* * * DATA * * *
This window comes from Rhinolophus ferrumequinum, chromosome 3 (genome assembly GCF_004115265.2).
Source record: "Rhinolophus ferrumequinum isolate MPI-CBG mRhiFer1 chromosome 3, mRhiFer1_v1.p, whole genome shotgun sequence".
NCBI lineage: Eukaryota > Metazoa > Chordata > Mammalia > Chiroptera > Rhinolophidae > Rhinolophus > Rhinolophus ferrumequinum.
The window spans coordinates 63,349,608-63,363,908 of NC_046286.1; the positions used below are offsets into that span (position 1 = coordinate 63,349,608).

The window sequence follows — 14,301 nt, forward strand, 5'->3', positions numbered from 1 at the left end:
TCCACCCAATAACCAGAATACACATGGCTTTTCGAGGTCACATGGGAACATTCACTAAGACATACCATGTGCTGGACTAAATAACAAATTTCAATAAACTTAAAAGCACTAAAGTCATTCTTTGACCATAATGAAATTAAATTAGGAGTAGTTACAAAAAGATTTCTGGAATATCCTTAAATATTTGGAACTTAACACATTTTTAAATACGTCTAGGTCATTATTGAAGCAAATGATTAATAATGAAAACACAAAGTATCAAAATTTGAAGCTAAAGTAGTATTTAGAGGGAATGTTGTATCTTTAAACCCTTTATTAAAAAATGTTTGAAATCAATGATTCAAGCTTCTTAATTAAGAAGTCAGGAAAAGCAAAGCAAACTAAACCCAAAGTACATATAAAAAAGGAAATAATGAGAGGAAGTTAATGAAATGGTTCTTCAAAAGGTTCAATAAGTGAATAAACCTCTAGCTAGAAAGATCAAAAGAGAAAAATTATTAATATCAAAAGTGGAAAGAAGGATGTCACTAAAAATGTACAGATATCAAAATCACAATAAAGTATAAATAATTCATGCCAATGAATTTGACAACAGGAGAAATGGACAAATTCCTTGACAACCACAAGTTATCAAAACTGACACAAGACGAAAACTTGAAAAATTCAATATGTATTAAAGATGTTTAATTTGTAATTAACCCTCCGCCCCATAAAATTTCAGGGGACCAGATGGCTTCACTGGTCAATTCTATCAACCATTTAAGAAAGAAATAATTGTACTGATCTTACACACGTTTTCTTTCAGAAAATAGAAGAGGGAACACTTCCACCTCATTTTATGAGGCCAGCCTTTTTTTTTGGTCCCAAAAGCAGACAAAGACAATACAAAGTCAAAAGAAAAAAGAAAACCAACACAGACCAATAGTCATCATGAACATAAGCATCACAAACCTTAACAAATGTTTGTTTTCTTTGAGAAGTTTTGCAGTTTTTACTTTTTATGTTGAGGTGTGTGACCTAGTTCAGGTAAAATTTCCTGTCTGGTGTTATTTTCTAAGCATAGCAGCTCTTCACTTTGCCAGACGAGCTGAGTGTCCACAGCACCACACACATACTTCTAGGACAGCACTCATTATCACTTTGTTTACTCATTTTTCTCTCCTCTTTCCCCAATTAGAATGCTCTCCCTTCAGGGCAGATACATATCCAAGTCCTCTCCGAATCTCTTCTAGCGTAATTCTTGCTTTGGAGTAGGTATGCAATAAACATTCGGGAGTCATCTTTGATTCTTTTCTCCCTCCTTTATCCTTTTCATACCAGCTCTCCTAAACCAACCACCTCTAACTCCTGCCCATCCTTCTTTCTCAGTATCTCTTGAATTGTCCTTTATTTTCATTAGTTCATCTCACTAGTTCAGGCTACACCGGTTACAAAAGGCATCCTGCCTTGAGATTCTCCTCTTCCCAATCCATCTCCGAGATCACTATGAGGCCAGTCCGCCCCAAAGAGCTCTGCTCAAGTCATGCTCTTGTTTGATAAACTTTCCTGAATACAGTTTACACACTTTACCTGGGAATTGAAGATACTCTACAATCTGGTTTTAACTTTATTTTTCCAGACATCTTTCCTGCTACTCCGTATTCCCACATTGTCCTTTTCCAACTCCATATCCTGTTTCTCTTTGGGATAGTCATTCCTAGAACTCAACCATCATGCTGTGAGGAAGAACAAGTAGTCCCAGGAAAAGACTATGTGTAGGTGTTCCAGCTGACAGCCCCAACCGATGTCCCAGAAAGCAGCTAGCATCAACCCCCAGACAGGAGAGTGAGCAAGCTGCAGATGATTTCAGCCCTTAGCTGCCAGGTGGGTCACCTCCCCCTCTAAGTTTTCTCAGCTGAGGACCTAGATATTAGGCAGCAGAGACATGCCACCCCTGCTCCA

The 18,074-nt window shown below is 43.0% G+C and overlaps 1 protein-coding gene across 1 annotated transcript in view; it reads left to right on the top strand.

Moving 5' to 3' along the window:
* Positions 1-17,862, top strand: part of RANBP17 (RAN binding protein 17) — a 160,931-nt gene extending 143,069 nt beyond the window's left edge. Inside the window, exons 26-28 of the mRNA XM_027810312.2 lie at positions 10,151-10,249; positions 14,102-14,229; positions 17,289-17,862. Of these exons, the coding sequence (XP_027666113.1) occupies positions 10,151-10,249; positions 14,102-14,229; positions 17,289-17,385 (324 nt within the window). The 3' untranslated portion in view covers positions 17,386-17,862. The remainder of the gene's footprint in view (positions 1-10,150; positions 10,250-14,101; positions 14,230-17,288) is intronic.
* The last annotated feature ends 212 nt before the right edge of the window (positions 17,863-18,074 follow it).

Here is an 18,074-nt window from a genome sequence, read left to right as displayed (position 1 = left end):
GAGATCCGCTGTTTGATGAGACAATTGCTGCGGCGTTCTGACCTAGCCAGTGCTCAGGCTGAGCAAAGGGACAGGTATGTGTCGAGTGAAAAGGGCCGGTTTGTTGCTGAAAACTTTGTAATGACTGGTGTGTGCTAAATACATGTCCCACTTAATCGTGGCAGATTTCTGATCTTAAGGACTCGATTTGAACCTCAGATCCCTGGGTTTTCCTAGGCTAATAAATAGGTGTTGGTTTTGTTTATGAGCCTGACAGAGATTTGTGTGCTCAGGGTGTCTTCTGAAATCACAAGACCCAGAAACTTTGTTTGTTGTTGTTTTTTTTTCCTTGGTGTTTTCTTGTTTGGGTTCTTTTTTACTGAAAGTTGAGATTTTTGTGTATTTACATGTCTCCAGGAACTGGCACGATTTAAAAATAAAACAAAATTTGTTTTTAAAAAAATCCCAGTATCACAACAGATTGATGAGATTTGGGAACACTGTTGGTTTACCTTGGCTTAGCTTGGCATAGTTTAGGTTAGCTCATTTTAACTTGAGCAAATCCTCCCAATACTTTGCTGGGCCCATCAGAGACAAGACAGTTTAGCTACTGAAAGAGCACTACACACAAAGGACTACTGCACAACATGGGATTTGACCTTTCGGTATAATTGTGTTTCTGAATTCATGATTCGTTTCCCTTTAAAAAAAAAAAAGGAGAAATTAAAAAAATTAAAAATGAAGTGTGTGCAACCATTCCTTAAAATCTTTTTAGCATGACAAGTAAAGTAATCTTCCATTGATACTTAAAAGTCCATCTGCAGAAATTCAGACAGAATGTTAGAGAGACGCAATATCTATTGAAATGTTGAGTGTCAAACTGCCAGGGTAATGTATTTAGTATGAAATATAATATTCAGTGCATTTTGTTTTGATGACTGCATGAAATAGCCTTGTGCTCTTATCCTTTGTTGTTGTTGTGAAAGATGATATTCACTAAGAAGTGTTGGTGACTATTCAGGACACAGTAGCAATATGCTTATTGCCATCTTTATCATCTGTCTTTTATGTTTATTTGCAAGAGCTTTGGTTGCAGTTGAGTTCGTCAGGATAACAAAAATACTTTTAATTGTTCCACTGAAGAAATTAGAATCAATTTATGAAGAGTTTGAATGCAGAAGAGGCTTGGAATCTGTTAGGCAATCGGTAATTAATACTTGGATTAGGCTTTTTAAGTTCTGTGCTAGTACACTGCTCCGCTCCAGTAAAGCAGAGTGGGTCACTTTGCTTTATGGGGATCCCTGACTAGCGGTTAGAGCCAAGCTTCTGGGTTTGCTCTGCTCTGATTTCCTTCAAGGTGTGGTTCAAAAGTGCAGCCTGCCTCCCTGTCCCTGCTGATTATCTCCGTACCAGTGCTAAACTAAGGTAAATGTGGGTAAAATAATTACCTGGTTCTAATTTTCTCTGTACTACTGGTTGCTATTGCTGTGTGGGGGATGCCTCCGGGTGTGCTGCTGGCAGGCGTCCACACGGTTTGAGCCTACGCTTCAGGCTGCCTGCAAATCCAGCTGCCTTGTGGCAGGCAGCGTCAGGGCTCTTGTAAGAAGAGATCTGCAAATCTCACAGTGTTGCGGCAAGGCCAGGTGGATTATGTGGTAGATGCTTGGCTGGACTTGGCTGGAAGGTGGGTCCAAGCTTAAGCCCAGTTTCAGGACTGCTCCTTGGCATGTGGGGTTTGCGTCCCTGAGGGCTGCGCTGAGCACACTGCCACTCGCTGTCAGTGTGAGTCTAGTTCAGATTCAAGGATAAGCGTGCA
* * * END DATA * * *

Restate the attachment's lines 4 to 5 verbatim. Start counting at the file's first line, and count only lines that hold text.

The window spans coordinates 63,349,608-63,363,908 of NC_046286.1; the positions used below are offsets into that span (position 1 = coordinate 63,349,608).

The window sequence follows — 14,301 nt, forward strand, 5'->3', positions numbered from 1 at the left end: